Is This False Advertising?

I got a piece of spam today. Most of it was very ordinary, telling me about hot college students who are having wild crazy monkey sex on their webcam in order to raise money and stay in school.

Now, I read mail with a text-only reader (Pine), so whenever anyone sends me a Java Script, I get their code instead of whatever they wanted me to have. With that in mind, check this out:

               Madeline,Natalie, and Vida's Sorority Cam


                             WEB CAM STATUS: ONLINE

       PEOPLE VIEWING: var num = 0; num=Math.floor(90*Math.random()+150);
                              document.write(num);


:eek: :eek: :eek: :eek: :eek:

For those of you who don’t speak Javascript, that piece of code would, if run, generate a random number between 150 and 240, then display:

PEOPLE VIEWING: <the random number>

So, the “people viewing” part is a complete lie, as is the bit that purports to tell whether or not the webcam is up, since there’s no code attached to that piece of the spam at all.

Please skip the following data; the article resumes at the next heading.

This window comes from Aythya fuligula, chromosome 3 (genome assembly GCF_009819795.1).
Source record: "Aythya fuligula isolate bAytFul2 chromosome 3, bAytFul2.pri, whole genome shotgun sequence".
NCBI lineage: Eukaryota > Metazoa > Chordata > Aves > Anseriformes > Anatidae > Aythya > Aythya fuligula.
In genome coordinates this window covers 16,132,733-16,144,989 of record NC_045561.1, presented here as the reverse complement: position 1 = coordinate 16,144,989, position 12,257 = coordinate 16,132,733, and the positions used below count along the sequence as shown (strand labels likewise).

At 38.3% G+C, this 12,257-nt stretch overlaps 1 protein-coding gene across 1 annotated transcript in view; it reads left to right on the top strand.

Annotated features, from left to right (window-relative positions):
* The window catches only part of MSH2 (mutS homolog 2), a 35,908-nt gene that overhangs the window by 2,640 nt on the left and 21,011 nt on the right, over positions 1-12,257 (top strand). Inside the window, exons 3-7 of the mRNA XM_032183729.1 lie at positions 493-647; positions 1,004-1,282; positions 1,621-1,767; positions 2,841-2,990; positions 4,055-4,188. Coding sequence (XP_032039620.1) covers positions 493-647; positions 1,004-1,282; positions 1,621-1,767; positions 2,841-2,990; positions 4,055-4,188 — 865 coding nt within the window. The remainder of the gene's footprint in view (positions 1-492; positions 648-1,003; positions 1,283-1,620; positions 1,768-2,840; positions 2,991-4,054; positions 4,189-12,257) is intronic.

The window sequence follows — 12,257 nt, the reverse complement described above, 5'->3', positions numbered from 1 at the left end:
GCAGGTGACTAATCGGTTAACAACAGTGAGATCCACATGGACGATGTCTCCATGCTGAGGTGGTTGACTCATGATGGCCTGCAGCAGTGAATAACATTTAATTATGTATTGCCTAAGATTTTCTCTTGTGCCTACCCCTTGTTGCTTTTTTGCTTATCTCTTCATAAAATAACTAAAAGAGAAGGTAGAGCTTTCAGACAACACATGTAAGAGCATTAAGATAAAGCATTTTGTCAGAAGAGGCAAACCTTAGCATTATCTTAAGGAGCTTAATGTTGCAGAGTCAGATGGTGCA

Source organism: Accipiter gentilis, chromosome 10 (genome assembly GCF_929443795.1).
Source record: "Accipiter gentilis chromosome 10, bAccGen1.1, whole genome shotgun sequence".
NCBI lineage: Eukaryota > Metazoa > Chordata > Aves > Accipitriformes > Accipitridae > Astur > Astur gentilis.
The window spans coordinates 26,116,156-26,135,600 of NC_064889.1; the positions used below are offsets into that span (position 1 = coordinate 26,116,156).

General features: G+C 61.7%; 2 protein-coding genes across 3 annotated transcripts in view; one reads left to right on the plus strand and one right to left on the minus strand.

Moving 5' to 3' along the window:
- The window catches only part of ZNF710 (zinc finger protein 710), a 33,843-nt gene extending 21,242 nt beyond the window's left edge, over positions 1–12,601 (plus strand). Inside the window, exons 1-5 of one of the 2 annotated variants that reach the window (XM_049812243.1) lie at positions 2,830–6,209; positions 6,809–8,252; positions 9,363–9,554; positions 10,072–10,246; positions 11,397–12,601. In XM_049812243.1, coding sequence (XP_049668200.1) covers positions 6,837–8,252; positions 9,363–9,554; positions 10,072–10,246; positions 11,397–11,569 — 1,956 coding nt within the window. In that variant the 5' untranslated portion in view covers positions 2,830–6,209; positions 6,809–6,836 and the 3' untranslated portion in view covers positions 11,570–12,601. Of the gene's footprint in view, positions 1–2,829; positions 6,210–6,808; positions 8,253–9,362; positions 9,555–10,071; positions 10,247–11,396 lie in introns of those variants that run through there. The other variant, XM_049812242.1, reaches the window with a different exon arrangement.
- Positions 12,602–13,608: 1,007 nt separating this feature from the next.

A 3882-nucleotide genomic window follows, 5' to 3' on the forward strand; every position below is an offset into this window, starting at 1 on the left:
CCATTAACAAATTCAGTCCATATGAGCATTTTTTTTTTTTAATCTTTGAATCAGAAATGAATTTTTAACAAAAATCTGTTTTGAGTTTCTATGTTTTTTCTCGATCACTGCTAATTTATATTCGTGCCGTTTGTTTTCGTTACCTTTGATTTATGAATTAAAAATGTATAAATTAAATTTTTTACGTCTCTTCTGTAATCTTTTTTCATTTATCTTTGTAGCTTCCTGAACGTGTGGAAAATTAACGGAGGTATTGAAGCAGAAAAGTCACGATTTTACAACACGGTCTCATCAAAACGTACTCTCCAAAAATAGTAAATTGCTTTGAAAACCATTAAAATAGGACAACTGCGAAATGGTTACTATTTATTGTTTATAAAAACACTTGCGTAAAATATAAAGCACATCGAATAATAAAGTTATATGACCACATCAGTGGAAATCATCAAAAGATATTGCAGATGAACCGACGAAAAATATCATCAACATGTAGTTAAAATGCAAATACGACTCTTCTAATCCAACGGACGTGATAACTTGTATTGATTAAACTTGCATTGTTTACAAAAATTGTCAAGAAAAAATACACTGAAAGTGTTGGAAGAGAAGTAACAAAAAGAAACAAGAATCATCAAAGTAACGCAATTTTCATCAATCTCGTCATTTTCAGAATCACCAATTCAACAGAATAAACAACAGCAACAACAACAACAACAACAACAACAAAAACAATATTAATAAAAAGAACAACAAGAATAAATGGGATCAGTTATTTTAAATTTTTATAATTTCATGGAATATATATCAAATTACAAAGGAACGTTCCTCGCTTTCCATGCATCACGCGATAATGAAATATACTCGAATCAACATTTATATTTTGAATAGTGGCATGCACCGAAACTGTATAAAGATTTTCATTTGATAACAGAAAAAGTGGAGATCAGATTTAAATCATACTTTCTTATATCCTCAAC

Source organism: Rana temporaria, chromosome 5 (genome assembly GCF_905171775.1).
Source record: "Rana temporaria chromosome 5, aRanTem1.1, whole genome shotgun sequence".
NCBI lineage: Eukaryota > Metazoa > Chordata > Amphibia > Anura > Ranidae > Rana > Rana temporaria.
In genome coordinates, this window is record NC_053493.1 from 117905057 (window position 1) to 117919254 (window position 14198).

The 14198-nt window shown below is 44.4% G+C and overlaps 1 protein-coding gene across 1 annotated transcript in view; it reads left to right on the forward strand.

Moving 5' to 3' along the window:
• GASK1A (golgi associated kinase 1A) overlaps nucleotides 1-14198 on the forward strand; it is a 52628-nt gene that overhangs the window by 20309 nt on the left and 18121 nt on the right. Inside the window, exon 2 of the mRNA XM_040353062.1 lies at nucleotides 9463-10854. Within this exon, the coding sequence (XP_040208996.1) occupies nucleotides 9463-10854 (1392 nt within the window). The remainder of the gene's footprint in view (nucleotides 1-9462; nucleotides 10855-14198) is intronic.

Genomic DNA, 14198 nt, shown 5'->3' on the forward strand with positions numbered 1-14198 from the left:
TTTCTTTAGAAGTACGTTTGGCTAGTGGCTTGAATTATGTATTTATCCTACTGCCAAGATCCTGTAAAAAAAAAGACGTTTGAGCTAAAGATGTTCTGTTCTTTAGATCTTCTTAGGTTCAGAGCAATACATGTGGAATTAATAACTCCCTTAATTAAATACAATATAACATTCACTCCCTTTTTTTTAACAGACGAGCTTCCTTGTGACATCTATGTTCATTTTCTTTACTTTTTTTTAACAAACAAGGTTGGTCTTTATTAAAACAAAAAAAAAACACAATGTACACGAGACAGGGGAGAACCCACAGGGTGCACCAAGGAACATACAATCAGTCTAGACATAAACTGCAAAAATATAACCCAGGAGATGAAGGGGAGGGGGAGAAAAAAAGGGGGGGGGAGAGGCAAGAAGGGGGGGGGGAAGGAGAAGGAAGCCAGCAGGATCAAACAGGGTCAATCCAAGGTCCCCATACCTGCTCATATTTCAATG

Is this false advertising, under the legal sense of the term? Where does advertising law stand with regard to e-mail? Can I make a summer project out of harassing these people?

I think you can only sue for false advertizing if you buy the service and the false claim makes the service less valuable to you than it would have been if the claim was true. You also have to beleive the claims were true when you paid. IANAL, this is just what I seem to remember from a class I took in high school.

It’s also a pretty good bet that the “college students,” “sorority,” and ‘needing money to stay in school’ parts are false. The whole thing is show biz.

Harass them anyway. :smiley:

Probably false advertising as much as “Your modem speed is not optimized! Click here to upgrade…”

Bait & switch is more like it.